When I received the AnkerWork SR500 speakerphone shown above, it looked like a useful multipurpose office accessory for making business phone use and video conferences more productive. It turned out to be little more than just a helpful one-trick device in corporate and SMB conference rooms.
The disconnect in purpose of this device escaped me at first. It’s been a while since my work revolved around conference rooms, and now I join video presentations and interview calls involving phone lines.
Alas, the SR500 is too much for my well-stocked multi-phone line remote office. But my weak speakerphone handset and external speakers leave a lot to be desired. So the business phone equipment hype around the SR500 seemed like a perfect solution. but not for me.
This speakerphone could be a winner for business conference rooms as a souped-up video conference speaker amplifier and voice enhancement tool. The SR500 can be your new go-to device for making video conference sessions more audibly enjoyable in both small and extra-large meeting rooms.
No Telephone Acceptance: You’ll need a backup plan for conferencing via a landline instead of a computer—and if you’re thinking about connecting a smartphone or other Bluetooth-enabled device, think again. The SR500 doesn’t currently support them.
case of naming overreach
AnkerWork’s product photography and marketing blurb strongly “suggest” that the product being called a “speakerphone” will have something more to do with telecommunications. The two line ports on the bottom of the SR500 added to my misconception.
Sadly, though, the response was disappointing when I contacted Anker’s technical support office regarding how to connect this device to a phone line. This unit is designed for computers and does not support landline phones.
So even though the SR500 has LED-lit icons to press to connect (green) and disconnect (red) the phone, those two buttons only unmute and mute non-phone speaker devices.
AnkerWork designed the SR500 to improve voice delivery in noisy environments, whether in small or very large rooms. For large conference tables, users can daisy chain up to five speakerphones to give all attendees seated at the table a clear shot without having to shout or strain to hear what others are saying.
AnkerWork’s Quick Start Guide video shows how to set up and connect multiple SR500 speakerphones:
According to AnkerWork, this conference enhancer picks up sound from up to 16 feet away, helping to ensure that 45 people around a series of conference tables can be heard equally without increasing their voices or volume.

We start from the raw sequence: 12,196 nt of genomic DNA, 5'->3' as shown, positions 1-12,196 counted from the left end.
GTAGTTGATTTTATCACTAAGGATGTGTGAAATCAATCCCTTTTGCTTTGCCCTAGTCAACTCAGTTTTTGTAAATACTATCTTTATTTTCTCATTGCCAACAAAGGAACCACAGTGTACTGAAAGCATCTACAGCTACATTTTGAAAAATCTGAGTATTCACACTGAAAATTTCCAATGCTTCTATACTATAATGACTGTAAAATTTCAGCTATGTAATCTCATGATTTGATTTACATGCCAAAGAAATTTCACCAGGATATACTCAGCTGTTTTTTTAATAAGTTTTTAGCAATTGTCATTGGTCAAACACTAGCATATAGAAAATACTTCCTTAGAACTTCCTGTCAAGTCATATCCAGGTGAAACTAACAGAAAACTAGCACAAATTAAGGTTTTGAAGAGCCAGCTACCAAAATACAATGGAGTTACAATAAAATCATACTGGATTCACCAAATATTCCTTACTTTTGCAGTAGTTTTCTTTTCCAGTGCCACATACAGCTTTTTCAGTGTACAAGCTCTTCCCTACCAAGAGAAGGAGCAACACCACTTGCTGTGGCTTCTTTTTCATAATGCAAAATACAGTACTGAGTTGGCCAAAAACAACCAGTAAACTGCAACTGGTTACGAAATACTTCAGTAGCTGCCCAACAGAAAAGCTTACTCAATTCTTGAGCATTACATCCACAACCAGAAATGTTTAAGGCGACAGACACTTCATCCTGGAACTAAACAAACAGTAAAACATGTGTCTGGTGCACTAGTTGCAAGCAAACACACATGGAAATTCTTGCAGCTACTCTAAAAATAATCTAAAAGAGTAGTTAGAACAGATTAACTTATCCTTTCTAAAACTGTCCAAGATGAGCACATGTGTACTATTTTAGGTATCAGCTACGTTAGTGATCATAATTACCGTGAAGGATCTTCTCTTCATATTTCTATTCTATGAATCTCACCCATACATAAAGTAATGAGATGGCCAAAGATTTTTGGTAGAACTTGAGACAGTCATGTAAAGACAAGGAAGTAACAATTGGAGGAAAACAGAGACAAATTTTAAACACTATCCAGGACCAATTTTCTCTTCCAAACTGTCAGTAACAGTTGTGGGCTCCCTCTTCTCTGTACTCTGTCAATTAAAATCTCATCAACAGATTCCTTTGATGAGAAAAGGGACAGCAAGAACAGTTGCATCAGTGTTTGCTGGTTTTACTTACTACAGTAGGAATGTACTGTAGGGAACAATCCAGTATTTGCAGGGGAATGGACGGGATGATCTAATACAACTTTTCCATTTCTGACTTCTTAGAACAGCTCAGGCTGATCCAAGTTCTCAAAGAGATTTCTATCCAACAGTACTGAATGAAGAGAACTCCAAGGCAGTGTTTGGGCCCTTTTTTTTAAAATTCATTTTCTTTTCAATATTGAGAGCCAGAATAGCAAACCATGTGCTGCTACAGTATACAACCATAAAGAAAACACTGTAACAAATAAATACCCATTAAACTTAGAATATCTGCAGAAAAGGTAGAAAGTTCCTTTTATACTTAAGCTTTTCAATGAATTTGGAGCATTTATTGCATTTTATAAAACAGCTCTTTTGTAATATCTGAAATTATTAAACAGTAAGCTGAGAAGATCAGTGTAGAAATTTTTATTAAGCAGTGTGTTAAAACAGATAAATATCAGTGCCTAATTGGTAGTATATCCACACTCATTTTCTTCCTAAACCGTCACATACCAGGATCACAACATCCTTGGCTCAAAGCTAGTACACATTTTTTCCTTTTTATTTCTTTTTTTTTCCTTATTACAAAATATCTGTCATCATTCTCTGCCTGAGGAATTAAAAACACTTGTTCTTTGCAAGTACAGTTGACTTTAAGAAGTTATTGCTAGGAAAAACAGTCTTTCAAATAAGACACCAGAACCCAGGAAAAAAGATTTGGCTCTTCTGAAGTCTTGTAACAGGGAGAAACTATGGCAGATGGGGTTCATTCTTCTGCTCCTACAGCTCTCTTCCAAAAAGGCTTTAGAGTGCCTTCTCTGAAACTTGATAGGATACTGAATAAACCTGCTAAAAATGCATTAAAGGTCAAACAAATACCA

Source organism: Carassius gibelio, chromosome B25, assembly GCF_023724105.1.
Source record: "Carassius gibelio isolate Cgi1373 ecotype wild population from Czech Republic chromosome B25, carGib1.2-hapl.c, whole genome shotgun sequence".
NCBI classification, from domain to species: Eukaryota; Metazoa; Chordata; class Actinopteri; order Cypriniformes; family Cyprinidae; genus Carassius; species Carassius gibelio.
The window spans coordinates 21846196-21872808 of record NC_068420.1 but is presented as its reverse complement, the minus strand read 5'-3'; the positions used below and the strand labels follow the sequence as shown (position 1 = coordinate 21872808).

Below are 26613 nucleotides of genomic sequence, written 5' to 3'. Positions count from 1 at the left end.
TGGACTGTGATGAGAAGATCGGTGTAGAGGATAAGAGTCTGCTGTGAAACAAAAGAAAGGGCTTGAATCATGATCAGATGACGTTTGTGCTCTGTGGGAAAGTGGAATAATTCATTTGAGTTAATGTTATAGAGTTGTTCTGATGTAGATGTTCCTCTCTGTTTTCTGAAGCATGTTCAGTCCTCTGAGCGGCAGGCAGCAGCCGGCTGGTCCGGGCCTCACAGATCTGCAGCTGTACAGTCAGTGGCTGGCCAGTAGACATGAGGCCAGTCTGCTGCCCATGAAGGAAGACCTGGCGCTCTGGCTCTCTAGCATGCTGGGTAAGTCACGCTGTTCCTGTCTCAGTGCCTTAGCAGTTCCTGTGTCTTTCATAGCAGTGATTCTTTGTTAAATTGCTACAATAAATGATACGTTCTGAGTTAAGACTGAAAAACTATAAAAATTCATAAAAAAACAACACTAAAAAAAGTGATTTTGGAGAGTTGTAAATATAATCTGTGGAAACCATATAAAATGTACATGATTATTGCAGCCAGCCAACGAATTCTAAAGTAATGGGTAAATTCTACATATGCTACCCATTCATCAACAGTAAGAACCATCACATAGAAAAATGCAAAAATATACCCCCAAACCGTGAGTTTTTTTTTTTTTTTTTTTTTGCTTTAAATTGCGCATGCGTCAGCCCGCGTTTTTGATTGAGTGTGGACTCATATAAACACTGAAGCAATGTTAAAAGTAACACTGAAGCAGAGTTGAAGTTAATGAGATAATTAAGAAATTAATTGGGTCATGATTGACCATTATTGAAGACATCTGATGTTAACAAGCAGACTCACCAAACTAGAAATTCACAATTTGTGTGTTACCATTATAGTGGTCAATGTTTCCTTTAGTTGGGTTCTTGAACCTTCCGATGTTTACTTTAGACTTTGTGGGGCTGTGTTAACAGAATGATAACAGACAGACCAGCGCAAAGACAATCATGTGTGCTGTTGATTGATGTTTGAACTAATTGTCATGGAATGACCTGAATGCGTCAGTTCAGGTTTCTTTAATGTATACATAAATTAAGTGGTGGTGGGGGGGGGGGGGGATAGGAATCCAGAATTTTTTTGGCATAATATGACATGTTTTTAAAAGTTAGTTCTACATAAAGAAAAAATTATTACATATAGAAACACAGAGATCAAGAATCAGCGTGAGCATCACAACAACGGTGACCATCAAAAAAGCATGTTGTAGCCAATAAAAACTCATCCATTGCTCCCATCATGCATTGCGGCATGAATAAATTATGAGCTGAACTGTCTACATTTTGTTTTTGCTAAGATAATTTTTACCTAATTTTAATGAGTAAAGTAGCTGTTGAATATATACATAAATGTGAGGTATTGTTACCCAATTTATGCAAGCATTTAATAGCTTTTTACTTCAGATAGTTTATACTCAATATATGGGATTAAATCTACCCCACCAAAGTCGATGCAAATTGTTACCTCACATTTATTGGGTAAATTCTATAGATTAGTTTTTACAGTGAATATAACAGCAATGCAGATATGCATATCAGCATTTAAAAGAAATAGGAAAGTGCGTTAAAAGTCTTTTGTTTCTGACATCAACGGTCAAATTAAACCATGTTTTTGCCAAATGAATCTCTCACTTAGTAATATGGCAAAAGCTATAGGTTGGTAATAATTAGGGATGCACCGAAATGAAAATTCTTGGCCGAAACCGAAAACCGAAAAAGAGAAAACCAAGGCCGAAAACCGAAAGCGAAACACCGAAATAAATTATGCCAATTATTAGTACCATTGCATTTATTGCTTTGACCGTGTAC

Upgraded VoiceRadar 2.0 technology integrates comprehensive audio processing with deep learning to separate voices from background noise. It can isolate sounds in over 30,000 different room designs and sizes. For speakers only the primary speaking voice is filtered.
The AnkerWork app makes it easy to keep up with software updates. With the manufacturer’s software, the SR500 is fully compatible with all major online conferencing services, including Zoom, Skype, Google Hangouts, FaceTime, WebEx and GoTo Meetings.
The all-metal black and gray casing is compact, though a bit bulkier than most desktop speakerphones. It measures 8″ x 4.5″ x 1.5″. That space is needed to house the device’s eight microphone array around a rectangular-shaped case.
The 1.75″ speaker is not a lightweight performer either. Hidden in the top half of the speakerphone’s case, it produces upward and sideways directed sound, emitting voices around the room.
I tested the SR500 during a work week of conference calls for news briefings and voice-only calls, mostly using Zoom, Skype, and Meet. The quality seemed better than a face-to-face conversation.
The speakerphone uses an artificial intelligence algorithm model based on 280 hours of speech signals across dozens of simulated and field training tests. This algorithm dynamically recognizes language utterances and a wide range of sound sources.
The SR500 supports audio frequencies from low (80Hz) to high (20KHz) with less than 3% vocal distortion. The result is lifelike sound quality from any direction.
missed user opportunities
Compared to smaller speakerphones I’ve used, the SR500’s sound quality is better. The only drawback, and it’s a serious one, is the lack of Bluetooth support for pairing the speakerphone with other devices.
The sound response is so good that I’ll be using this unit to replace the current speakerphone that connects to my smartphone. But with no way to connect the two devices wirelessly or via cable, I can’t access my Google Voice phone number through the SR500.
It’s even more challenging because the AnkerWork speakerphone connects to a computer via the included Power over Ethernet (PoE) cable. I can output audio from the videoconferencing application through the speakerphone, but the connection doesn’t work with Google’s Voice internet phone platform.
The AnkerWork SR500 speakerphone offers an impressive build quality. Plus, its anti-theft security features, including a device-locking system, make it a premier solution for organizations with heavy loads of small and large group video communications.
However, the list of unsupported connections limits the SR500 speakerphone’s usefulness to enterprise-sized organizations. Although it’s a solid performer, at $349.99 for a single unit, it becomes expensive to chain together multiple voice extenders—and the inability to be a PC-only tool makes it a questionable purchase for a broad user base.
The AnkerWork SR500 Speakerphone is available on Amazon and the AnkerWork Web Store.
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